Ear Syringing


Published: 28 April 2022

Ear syringing, also known as ear irrigation, is a procedure commonly used to manage cerumen impaction (ear wax build-up). It involves inserting saline or sterile water into the ear canal in an attempt to flush the ear wax out (Poulton et al. 2015; Nall & Sampson 2019).

Ear syringing is a common procedure that’s estimated to be performed at least twice per week by most general practitioners (Poulton et al. 2015).

However, despite being considered effective and safe, ear syringing causes major complications in 1 out of 1,000 patients and is associated with a variety of risks (Poulton et al. 2015).

How can ear syringing best be performed and are there any safer alternatives?

What is Cerumen Impaction?

Cerumen (ear wax) is a sticky secretion produced by the glands in the ear canal. Its function is to clean and protect the ear by trapping dirt and pathogens, preventing them from travelling any further into the ear and causing infection (Better Health Channel 2019; Healthdirect 2020).

Typically, ear wax exits the ear on its own along with dirt and dead skin cells. This migration is assisted by activities such as chewing and talking (Healthdirect 2020).

While ear wax is a crucial mechanism enabling self-cleaning of the ears, in some cases, it may accumulate in the ear canal and cause symptoms such as:

  • A feeling of fullness in the ear
  • Mild hearing impairment
  • Earache, pain or itching
  • Tinnitus (ringing in the ear)
  • Dizziness.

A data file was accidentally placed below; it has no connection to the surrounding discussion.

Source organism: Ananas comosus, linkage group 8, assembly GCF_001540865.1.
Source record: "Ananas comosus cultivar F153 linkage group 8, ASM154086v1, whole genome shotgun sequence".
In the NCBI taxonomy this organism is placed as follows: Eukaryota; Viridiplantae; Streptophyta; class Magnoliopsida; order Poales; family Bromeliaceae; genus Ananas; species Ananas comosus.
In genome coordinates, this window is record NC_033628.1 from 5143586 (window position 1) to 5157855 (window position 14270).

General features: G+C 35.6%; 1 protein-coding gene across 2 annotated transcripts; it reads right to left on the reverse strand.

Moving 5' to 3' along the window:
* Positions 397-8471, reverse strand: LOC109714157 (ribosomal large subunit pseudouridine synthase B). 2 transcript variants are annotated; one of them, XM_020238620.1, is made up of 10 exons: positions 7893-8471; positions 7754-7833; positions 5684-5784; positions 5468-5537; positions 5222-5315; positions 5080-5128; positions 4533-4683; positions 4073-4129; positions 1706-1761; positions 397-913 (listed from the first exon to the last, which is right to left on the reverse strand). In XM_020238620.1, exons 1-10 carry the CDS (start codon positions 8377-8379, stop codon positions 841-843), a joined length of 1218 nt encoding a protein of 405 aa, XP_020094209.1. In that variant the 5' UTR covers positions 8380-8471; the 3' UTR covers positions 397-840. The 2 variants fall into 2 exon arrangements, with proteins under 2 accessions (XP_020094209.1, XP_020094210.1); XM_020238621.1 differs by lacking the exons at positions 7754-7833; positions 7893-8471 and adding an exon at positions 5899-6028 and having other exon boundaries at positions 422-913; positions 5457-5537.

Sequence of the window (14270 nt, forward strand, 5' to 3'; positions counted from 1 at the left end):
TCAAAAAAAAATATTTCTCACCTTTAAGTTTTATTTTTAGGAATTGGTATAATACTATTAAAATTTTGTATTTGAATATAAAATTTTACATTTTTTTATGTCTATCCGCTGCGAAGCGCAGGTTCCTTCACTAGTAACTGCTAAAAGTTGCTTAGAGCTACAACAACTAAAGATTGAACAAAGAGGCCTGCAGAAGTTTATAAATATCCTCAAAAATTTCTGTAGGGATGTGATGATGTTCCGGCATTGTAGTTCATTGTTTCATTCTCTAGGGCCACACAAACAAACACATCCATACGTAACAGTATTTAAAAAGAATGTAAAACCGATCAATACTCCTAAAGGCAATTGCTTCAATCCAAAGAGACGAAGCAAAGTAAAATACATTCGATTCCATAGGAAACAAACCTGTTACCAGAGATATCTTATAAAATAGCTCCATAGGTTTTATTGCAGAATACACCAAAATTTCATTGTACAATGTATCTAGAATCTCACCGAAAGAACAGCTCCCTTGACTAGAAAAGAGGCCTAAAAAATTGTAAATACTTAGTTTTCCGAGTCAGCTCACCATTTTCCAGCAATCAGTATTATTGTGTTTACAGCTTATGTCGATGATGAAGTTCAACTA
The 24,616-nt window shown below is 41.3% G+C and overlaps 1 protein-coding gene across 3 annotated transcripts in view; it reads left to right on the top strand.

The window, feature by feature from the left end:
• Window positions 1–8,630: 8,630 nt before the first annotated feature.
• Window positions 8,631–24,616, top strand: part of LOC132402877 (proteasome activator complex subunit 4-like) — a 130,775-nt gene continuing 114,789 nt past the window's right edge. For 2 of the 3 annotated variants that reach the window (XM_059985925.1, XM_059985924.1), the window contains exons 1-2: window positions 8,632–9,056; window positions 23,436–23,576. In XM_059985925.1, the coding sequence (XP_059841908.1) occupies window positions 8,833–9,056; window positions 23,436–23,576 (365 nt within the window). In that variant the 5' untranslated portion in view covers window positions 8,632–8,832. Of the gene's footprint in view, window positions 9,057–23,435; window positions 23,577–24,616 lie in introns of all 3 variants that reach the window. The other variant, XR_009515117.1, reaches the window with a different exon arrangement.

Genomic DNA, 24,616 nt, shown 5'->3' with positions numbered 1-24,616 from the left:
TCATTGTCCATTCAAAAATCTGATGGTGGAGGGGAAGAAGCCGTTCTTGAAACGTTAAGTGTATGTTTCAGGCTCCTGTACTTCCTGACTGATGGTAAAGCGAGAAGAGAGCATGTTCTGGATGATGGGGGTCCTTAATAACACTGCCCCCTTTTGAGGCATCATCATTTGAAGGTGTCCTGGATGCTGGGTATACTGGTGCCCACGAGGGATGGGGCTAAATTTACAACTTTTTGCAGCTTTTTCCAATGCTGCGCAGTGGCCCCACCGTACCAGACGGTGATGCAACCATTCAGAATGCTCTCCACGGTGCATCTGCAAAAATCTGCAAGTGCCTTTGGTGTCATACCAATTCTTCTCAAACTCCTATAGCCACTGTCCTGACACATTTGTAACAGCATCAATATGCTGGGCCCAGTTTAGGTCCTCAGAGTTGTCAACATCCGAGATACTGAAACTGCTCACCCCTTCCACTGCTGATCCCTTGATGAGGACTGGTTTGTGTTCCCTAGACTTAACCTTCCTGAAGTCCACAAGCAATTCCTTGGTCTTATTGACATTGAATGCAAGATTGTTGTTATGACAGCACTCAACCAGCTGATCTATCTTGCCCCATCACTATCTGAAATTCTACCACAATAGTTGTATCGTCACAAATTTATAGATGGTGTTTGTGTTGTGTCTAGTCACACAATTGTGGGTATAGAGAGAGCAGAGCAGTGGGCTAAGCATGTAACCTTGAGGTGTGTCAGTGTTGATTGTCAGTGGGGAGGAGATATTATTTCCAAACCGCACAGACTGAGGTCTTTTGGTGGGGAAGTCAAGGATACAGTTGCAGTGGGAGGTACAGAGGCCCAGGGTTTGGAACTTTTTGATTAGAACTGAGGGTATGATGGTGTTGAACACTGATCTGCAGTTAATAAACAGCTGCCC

(Healthdirect 2020)

This build-up is known as cerumen impaction. It’s usually harmless, but can be uncomfortable and annoying (Better Health Channel 2019).

ear syringing cerumen impaction
Cerumen cleans and protects the ear by trapping dirt and pathogens, preventing them from travelling any further into the ear and causing infection.

Risk Factors For Cerumen Impaction

Factors that may increase the risk of an ear wax build-up include:

  • Naturally producing a large quantity of ear wax
  • Having narrow or hairy ear canals
  • Working in dirty or dusty environments
  • Regularly wearing headphones or hearing aids
  • Attempting to manually clean ear canals with cotton buds or fingers, which can push wax further into the ear
  • Older age, as ear wax hardens with age and doesn’t fall out as easily (cerumen impaction is found in about 57% of older adults compared with 5% of healthy younger adults)
  • Otitis externa
  • Having certain skin or scalp conditions.

(Better Health Channel 2019; Healthdirect 2020; Poulton et al. 2015; NHS 2021)

When is Ear Syringing Indicated?

Cerumen impaction is normal and only requires treatment if it’s causing symptoms (Poulton et al. 2015).

The first-line treatment is typically a cerumenolytic - an agent used to soften ear wax and help it fall out on its own. This will come in the form of water or oil-based eardrops (Poulton et al. 2015; Better Health Channel 2019).

In about one-third of cases, the ear wax clears on its own without treatment in under five days (Poulton et al. 2015).

If the impaction is more significant, or cerumenolytics have been unsuccessful, ear syringing is another option that can be considered (Better Health Channel 2019).

Unlike other treatment options, such as microsuction, ear syringing can be performed by any person (Schumann et al. 2021).

Ear syringing is not suitable for patients who:

  • Have any signs or symptoms of otitis externa or otitis media
  • Have past or present perforation of the tympanic membrane
  • Have a history of ear surgery, middle ear disease or inner ear issues (e.g. vertigo)
  • Have unilateral deafness
  • Have a foreign body in their ear canal
  • Are uncooperative (e.g. some children)
  • Are unable or unwilling to stay still
  • Cannot sit upright
  • Have impacted wax in their only hearing ear, or better hearing ear (where there is hearing impairment).

(Poulton et al. 2015; Schumann et al. 2021)

Extra care should be taken for patients who have a history of recurrent otitis externa or tinnitus, are immunocompromised or have an increased risk of infection (Poulton et al. 2015).

What Are the Risks of Ear Syringing?